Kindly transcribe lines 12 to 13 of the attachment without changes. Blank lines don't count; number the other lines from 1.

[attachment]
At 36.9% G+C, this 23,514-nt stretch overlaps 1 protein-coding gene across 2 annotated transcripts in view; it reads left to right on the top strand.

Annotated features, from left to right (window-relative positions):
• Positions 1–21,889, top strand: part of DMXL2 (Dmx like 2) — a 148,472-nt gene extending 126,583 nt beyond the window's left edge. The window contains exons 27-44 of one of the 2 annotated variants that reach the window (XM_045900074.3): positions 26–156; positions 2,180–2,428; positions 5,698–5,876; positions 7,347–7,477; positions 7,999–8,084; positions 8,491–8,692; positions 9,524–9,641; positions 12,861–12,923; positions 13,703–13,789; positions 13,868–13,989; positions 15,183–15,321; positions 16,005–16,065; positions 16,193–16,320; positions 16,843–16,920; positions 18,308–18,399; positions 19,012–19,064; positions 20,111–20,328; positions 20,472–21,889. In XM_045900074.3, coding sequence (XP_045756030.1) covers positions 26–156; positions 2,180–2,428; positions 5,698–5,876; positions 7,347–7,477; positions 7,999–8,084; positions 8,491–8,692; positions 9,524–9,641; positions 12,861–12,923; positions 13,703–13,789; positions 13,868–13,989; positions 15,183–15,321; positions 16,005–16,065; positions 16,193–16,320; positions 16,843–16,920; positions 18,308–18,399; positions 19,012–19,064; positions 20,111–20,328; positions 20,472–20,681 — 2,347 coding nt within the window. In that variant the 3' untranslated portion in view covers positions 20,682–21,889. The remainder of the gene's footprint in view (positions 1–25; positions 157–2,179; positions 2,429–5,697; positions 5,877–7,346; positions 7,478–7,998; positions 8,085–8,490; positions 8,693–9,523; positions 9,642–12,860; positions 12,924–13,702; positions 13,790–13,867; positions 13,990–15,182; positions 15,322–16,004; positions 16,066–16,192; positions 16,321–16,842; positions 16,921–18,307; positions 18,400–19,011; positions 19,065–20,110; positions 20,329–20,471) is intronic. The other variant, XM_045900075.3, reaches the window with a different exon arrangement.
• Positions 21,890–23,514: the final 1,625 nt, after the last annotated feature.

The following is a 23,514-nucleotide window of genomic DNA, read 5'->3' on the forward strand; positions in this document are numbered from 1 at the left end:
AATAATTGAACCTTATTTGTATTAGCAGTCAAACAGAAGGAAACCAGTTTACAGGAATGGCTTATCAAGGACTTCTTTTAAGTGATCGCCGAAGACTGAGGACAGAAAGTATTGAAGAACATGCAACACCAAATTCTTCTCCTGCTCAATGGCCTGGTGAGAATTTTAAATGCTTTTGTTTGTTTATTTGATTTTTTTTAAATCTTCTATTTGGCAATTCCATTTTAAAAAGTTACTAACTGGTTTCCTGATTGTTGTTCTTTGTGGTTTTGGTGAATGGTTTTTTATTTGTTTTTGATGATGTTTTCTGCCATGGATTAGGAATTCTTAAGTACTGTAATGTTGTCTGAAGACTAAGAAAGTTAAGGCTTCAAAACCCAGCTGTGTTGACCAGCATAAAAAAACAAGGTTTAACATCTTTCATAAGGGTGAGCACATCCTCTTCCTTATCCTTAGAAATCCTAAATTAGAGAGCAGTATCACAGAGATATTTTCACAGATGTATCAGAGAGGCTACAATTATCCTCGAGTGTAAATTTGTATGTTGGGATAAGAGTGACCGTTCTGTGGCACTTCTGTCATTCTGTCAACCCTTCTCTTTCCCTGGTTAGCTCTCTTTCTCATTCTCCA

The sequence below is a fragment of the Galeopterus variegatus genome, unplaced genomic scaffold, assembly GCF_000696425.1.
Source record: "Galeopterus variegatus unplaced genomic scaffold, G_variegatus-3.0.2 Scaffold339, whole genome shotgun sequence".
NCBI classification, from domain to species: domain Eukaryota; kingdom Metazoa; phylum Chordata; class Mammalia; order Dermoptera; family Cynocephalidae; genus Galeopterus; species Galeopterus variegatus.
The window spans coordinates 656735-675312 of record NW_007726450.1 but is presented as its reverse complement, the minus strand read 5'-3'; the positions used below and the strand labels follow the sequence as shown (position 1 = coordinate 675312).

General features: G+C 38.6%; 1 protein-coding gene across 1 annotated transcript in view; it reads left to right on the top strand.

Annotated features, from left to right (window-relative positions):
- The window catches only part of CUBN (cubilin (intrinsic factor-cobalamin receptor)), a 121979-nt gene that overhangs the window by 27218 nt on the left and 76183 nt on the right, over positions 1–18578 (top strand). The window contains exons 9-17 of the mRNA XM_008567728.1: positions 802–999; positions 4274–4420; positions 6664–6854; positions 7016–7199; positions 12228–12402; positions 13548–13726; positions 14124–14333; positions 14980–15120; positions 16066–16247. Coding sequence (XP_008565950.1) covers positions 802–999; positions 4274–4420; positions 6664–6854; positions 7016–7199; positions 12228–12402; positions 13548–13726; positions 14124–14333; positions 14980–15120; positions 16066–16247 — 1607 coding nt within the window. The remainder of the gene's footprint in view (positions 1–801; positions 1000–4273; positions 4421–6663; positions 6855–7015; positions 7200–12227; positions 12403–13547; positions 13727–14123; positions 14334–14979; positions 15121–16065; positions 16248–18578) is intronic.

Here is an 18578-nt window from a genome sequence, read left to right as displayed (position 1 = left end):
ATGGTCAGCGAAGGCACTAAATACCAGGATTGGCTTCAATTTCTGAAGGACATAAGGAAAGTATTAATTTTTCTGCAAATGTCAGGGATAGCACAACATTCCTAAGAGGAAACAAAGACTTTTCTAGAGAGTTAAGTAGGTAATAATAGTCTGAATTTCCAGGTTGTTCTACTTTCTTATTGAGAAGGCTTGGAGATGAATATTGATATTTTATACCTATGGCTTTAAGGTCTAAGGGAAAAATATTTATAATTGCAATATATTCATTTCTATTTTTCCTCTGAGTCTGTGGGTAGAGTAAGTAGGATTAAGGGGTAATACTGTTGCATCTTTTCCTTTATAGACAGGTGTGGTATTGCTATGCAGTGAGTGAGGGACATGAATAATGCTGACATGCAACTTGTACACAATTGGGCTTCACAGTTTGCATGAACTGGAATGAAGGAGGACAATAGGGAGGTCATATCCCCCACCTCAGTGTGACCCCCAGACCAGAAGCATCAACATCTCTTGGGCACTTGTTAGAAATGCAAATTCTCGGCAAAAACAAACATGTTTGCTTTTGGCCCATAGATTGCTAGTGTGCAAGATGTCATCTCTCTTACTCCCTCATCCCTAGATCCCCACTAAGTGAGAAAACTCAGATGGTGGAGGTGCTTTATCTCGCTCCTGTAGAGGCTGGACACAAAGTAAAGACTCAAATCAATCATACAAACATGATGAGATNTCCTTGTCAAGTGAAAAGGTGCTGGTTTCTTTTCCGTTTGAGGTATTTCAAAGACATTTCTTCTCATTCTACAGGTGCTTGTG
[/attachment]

Annotated features, from left to right (window-relative positions):
- The window catches only part of CUBN (cubilin (intrinsic factor-cobalamin receptor)), a 121979-nt gene that overhangs the window by 27218 nt on the left and 76183 nt on the right, over positions 1–18578 (top strand). The window contains exons 9-17 of the mRNA XM_008567728.1: positions 802–999; positions 4274–4420; positions 6664–6854; positions 7016–7199; positions 12228–12402; positions 13548–13726; positions 14124–14333; positions 14980–15120; positions 16066–16247. Coding sequence (XP_008565950.1) covers positions 802–999; positions 4274–4420; positions 6664–6854; positions 7016–7199; positions 12228–12402; positions 13548–13726; positions 14124–14333; positions 14980–15120; positions 16066–16247 — 1607 coding nt within the window. The remainder of the gene's footprint in view (positions 1–801; positions 1000–4273; positions 4421–6663; positions 6855–7015; positions 7200–12227; positions 12403–13547; positions 13727–14123; positions 14334–14979; positions 15121–16065; positions 16248–18578) is intronic.